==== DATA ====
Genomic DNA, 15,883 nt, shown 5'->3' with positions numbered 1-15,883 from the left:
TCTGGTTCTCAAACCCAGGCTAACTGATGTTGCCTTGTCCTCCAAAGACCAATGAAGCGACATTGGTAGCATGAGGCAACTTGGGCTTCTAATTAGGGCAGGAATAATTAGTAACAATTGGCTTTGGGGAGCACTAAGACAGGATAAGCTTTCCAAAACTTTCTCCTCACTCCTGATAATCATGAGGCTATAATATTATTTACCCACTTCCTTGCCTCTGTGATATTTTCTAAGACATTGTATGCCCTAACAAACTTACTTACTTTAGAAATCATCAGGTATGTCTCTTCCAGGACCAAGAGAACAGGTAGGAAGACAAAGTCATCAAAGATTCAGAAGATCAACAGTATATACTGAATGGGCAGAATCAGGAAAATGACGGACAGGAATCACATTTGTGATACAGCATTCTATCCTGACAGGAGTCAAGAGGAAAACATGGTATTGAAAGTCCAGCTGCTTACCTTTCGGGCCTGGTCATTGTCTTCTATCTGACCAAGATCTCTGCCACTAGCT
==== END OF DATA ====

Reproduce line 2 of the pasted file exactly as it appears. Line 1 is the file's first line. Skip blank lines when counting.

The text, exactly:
TCTGGTTCTCAAACCCAGGCTAACTGATGTTGCCTTGTCCTCCAAAGACCAATGAAGCGACATTGGTAGCATGAGGCAACTTGGGCTTCTAATTAGGGCAGGAATAATTAGTAACAATTGGCTTTGGGGAGCACTAAGACAGGATAAGCTTTCCAAAACTTTCTCCTCACTCCTGATAATCATGAGGCTATAATATTATTTACCCACTTCCTTGCCTCTGTGATATTTTCTAAGACATTGTATGCCCTAACAAACTTACTTACTTTAGAAATCATCAGGTATGTCTCTTCCAGGACCAAGAGAACAGGTAGGAAGACAAAGTCATCAAAGATTCAGAAGATCAACAGTATATACTGAATGGGCAGAATCAGGAAAATGACGGACAGGAATCACATTTGTGATACAGCATTCTATCCTGACAGGAGTCAAGAGGAAAACATGGTATTGAAAGTCCAGCTGCTTACCTTTCGGGCCTGGTCATTGTCTTCTATCTGACCAAGATCTCTGCCACTAGCT